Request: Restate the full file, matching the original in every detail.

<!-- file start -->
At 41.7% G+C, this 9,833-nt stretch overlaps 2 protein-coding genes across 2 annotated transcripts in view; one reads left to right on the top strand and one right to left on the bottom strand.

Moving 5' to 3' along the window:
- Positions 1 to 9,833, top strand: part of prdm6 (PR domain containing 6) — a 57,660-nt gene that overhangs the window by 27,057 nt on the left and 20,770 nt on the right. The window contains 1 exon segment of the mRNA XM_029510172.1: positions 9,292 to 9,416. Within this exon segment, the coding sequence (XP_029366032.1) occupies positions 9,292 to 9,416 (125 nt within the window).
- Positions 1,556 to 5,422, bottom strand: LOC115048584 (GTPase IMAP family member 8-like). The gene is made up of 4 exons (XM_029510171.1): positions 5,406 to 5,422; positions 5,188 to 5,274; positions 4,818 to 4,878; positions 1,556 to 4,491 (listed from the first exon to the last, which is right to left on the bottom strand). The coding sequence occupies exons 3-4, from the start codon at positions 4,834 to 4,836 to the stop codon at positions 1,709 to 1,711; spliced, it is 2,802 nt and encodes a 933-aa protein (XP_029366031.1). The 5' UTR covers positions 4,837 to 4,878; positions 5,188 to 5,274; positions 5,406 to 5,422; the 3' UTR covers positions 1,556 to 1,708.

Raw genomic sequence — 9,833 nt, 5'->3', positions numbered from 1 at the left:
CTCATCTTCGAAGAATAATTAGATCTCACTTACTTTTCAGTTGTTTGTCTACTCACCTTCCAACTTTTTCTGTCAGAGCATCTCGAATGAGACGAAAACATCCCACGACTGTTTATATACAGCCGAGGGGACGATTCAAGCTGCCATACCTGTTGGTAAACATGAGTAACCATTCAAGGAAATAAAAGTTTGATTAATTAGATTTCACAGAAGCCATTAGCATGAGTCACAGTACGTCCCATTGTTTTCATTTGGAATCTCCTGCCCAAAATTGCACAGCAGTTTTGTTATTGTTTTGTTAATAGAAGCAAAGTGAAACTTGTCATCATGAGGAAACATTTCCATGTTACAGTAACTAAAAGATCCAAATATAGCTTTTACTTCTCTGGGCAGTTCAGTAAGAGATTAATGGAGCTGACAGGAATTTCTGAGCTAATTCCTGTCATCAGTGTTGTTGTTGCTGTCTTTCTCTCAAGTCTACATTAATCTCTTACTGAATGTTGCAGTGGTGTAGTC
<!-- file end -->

At 41.7% G+C, this 9,833-nt stretch overlaps 2 protein-coding genes across 2 annotated transcripts in view; one reads left to right on the top strand and one right to left on the bottom strand.

Moving 5' to 3' along the window:
- Positions 1 to 9,833, top strand: part of prdm6 (PR domain containing 6) — a 57,660-nt gene that overhangs the window by 27,057 nt on the left and 20,770 nt on the right. The window contains 1 exon segment of the mRNA XM_029510172.1: positions 9,292 to 9,416. Within this exon segment, the coding sequence (XP_029366032.1) occupies positions 9,292 to 9,416 (125 nt within the window).
- Positions 1,556 to 5,422, bottom strand: LOC115048584 (GTPase IMAP family member 8-like). The gene is made up of 4 exons (XM_029510171.1): positions 5,406 to 5,422; positions 5,188 to 5,274; positions 4,818 to 4,878; positions 1,556 to 4,491 (listed from the first exon to the last, which is right to left on the bottom strand). The coding sequence occupies exons 3-4, from the start codon at positions 4,834 to 4,836 to the stop codon at positions 1,709 to 1,711; spliced, it is 2,802 nt and encodes a 933-aa protein (XP_029366031.1). The 5' UTR covers positions 4,837 to 4,878; positions 5,188 to 5,274; positions 5,406 to 5,422; the 3' UTR covers positions 1,556 to 1,708.

Raw genomic sequence — 9,833 nt, 5'->3', positions numbered from 1 at the left:
CTCATCTTCGAAGAATAATTAGATCTCACTTACTTTTCAGTTGTTTGTCTACTCACCTTCCAACTTTTTCTGTCAGAGCATCTCGAATGAGACGAAAACATCCCACGACTGTTTATATACAGCCGAGGGGACGATTCAAGCTGCCATACCTGTTGGTAAACATGAGTAACCATTCAAGGAAATAAAAGTTTGATTAATTAGATTTCACAGAAGCCATTAGCATGAGTCACAGTACGTCCCATTGTTTTCATTTGGAATCTCCTGCCCAAAATTGCACAGCAGTTTTGTTATTGTTTTGTTAATAGAAGCAAAGTGAAACTTGTCATCATGAGGAAACATTTCCATGTTACAGTAACTAAAAGATCCAAATATAGCTTTTACTTCTCTGGGCAGTTCAGTAAGAGATTAATGGAGCTGACAGGAATTTCTGAGCTAATTCCTGTCATCAGTGTTGTTGTTGCTGTCTTTCTCTCAAGTCTACATTAATCTCTTACTGAATGTTGCAGTGGTGTAGTC